If you’re looking to innovate in the development world, you might have a chance to win some cash.
This fall, Boise State’s Venture College and Boise Entrepreneur Week will be holding their Hacking for Homebuilding challenge. Like last year, interested competitors will be presented with a challenge the homebuilding industry faces and will compete to see who can propose the best solution. But this time around, there will be a category for college students and the general public to compete.
Hoping for a culture of innovation in construction
Boise State University’s Venture College Executive Director Nic Miller said he hopes this program will build on Boise’s long history as a place for the building material industry to thrive and encourage students to look at careers in the field. He pointed to established Boise businesses, like Boise Cascade, as an example.
“Why not try to grab that mantle and say Boise is a place to innovate within this industry?” he said. “Much like if you’re a tech company, you’re going to San Francisco, and if you’re a medical startup, you’re probably going to Boston, why not come to Boise if you are looking to innovate in building materials?”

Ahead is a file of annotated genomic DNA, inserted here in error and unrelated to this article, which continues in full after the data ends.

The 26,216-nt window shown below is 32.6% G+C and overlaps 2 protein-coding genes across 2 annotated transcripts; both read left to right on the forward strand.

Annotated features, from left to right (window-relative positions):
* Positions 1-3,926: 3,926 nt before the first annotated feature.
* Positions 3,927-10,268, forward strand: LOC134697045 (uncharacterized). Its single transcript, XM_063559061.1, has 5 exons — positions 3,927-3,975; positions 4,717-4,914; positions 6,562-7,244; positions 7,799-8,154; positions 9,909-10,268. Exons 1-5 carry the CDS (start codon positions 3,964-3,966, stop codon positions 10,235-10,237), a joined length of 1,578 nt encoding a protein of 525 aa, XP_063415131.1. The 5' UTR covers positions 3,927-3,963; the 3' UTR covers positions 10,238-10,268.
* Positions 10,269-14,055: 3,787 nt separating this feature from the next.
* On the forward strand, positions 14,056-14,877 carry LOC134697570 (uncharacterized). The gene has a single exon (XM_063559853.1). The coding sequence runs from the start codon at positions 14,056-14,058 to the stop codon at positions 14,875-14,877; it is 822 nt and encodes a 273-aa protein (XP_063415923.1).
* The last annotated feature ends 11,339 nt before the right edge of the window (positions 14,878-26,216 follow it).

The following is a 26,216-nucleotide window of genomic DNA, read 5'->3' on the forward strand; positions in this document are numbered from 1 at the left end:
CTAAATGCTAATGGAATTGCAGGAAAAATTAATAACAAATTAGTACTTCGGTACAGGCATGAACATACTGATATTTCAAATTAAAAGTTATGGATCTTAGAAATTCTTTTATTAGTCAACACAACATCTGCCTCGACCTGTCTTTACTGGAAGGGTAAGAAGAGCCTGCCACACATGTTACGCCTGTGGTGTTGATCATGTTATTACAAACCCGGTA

Up to $15,000 in cash prizes available for students competing from any higher education institution and $20,000 up for grabs for any member of the public interested. The prize money is fronted by the program’s sponsors, like Franklin Building Supply, and entry is free.
Interdisciplinary teams mimic the real world
Competitors will be given a problem sheet created by the homebuilding industry, and teams will have to come up with a proposal to solve it during the 13-day competition. Miller said the problems would not be one-off issues but larger problems that require a more systemic solution. He said teams would have to do interviews with the homebuilding companies, study the market and potentially create a prototype project to test in the field.
Finalists will pitch their concepts at Boise Entrepreneur Week. Miller said there is no minimum amount required for teams, but groups made up of students and members of the public from multiple fields are “strongly encouraged.”
“Typically in their project work engineers go to the engineering classes, and journalism majors go to the journalism classes, and marketers go to marketing classes, but here all of those folks will be put together to work on a project,” Miller said. “It mimics the real-world experience that they’ll have when they go into the workforce because they’ll have to speak different jargon and understand where different people of different disciplines are coming from.”
If you’re interested in competing, sign up here.